Turning now to FIGS. 11-14, the operation of the device will be described. In FIG. 11, the device is shown prior to its first closure, but is shown in the process of being closed for the first time. In FIG. 11, it will be noted that the living hinge member 220 is disposed at an acute angle to the surface on which the base member 18 rests, and the spine lock member 238 is not yet engaged with the second end wall 62. In FIG. 12, the living hinge member 220 is moved to a position where it extends in a plane generally perpendicular to the plane of the base member 18, thus engaging the spine lock member 238 with the second end wall 62. FIG. 13 shows the case in its closed position, wherein the base member 18 and cover member 216 are disposed in a generally parallel plane, with the cover member 216 overlaying the base member 18. FIG. 14 shows the cover member 216 being subsequently opened. It will be noted that upon this opening, the living hinge member 220 still remains perpendicular to the base member 18, thus indicating that the spine lock 238 remains engaged with the second end wall 62 of the base member 18.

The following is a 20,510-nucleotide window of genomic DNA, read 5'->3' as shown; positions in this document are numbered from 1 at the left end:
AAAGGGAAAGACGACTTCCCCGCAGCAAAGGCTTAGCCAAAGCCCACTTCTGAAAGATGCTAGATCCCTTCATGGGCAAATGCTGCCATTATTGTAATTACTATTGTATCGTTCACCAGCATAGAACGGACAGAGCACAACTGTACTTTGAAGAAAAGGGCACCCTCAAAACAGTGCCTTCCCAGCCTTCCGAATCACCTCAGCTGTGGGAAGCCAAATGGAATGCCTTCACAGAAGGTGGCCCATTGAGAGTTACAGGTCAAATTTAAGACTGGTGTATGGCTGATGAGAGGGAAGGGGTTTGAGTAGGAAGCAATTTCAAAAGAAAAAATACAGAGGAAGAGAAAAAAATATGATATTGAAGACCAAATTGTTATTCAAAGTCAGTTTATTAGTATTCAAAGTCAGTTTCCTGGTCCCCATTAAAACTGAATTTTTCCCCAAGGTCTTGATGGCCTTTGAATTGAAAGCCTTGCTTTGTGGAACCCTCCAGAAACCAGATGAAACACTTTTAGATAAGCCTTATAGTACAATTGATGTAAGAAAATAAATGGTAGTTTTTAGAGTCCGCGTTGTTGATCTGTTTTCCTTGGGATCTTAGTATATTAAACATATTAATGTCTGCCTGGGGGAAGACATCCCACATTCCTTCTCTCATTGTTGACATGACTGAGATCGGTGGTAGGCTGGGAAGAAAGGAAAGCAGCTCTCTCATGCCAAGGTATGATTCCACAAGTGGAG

Referring now to FIG. 15, an alternate embodiment tray member 414 is shown. Tray 414 is generally similar to tray 14 (FIG. 1), except that finger recess portion 484 is formed adjacent to the second end 494 of the tray member 414. The finger recess portion 484 extends through the second end raised portion 496, and includes a first level defined by upwardly facing surface 417, and a second level defined by a second upwardly facing surface 419. A vertically extending wall 421 is disposed between the second and third levels 417, 419. Similarly, a taller, vertically extending wall 423 extends between the second level 417, and the upper level 496.